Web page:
It appears that most Asian cultures have some form of chicken and rice plate. This one infuses California to it with a tumeric brown rice and an Asian pear herb and fennel salad. The boneless chicken thighs also cooked with a honey glaze that adds an overall sweetness. The bone broth can be poured on the plate or drank separately.
Laksa was a treat as this was the first time it was being served at Drip Line. This version of laksa included rice noodles, tofu puffs, tempeh, asparagus, pea sprouts, mint, cilantro, sambal, lime, and curried broth. The depth of flavor runs deep in this bowl of laksa.
Drip Line resides within walking distance to the neighboring Fusebox and Brown Sugar Kitchen which gives new purpose to frequent West Oakland. They’re open M-F from 7am-5pm.
A friend of mine introduced me to a Filipino bun called “señorita bread.” She gave me a sampling of the rolls and my first reaction was “it’s alright.” It wasn’t very memorable. I didn’t understand her excitement about them.
A couple of weeks ago, my friend and I were at a strip mall in Newark where Starbread Bakery is located. Starbread Bakery specializes in “señorita bread.” My friend wanted to stop in to pick up some. I followed her into the bakery where the aroma of baking aroused me. I could smell the melting of butter and sugar.
I decided to buy a box to share with my family. For $10, I could get 25 pieces of “señorita bread.” I waited as the Filipino woman went to the back to box them up. She handed me a box filled with piping hot “señorita bread.”
The drive back to Oakland would take a good thirty minutes, so I pulled one roll out of the box to try. I bit into it and happiness quickly entered my body. The pillowy, sweet and buttery rolls are heavenly. Luckily for me, I just ate lunch or I would have easily devoured half a dozen. The rolls will obviously cool down, but the trick is to reheat them in the microwave a few at a time when you are ready to eat them. It is the warmth of the buns that is essential. Ten seconds in the microwave worked for me. The butter and sugar gets infused into the rolls all over again.
There are several Starbread Bakeries in the Bay Area. Locations include San Pablo, Pleasant Hill, South San Francisco, Newark, Pittsburg, and Vallejo. I’m not sure if Starbread Bakery invented the “señorita bread,” but they are definitely the queen of them.
About two months ago, I wrote about a small neighborhood bakery on Grand Avenue in Oakland called La Parisienne. This was the bakery that introduced me to chouquettes. I thought to myself, if I could get a hold of pearl sugar, I would consider making these.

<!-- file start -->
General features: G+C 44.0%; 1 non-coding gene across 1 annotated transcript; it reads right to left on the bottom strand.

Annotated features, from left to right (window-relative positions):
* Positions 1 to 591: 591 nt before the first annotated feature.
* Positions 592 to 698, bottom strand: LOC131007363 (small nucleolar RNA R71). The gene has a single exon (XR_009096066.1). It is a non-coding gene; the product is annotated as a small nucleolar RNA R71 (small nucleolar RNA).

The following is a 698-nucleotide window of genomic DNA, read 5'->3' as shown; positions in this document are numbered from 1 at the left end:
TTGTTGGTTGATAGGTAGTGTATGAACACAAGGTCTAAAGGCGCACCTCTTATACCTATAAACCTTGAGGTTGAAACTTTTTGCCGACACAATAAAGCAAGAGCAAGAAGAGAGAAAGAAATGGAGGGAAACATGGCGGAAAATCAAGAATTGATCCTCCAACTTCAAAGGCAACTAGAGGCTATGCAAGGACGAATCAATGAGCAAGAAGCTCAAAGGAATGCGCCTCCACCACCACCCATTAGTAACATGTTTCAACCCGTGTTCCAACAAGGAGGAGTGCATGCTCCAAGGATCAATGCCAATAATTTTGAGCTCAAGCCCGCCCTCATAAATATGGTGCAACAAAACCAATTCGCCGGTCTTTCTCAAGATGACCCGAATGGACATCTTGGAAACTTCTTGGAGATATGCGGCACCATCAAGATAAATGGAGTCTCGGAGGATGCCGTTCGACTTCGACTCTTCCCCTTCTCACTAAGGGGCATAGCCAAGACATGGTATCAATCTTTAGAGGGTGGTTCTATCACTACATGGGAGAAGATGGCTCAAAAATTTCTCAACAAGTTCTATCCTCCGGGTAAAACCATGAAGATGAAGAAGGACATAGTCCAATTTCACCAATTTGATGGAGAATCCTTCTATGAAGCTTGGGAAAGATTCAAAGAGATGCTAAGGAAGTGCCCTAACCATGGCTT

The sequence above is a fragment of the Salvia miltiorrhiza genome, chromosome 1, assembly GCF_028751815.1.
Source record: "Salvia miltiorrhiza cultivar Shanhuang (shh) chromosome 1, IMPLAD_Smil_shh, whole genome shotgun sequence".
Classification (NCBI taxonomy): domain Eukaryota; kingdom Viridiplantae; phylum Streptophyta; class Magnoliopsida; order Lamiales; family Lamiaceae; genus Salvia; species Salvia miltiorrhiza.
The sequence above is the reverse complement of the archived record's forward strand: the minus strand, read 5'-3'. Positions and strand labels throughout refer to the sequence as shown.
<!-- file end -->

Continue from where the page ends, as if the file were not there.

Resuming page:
My colleague and I were talking about pearl sugar for Belgium waffles and when she decided to order some from Amazon, I asked her to order a box for me as well.
My niece came over and I gathered all the ingredients to make chouquettes. We would use a recipe from David Lebowitz. The cool thing is that aside from the pearl sugar, you can probably find all other ingredients in your pantry or fridge.
- 1 1/3 cup all purpose flour
- 6 oz of unsweetened butter
- 4 eggs (save 1 yolk for glaze)
- 1/2 tsp salt
- 2 tsp granulated sugar
- 1 cup water
- 1 tbsp milk (for glaze)
- Pearl sugar (for topping)
In a saucepan, melt the butter, water, salt, and granulated sugar over medium. Once melted, remove from heat and add the flour to the pan. Place the pan back over medium heat and stir until it is smooth and forms a soft dough.
Place the dough into a large bowl and wait a few minutes before beating the eggs in one at a time. The fourth egg should be separated. Add the egg white into the mixture and place the one egg yolk into a small bowl for later use. Mix thoroughly for about five minutes.
Pour dough into a Ziploc bag. Cut about a quarter inch off the corner of the bag and start piping 1 1/2 inch dollops onto a parchment lined sheet.
Now it’s time to make the glaze. Add a tablespoon of half and half to the egg yolk that you saved earlier. Brush the top of each pastry dollop with the glaze and then top generously with pearl sugar.
Place the sheet in an oven that has already been preheated to 425 degrees. They take about 25 minutes to cook, but check your oven after the first fifteen minutes and then every five minutes thereafter. If it is already getting dark, turn the oven down to 375 degrees. I turned my oven down at 20 minutes.
That’s it! Pretty simple, right? They make great snacks. For a dessert, I would recommend piping in some fresh whipped cream with a side of sliced strawberries. Yum!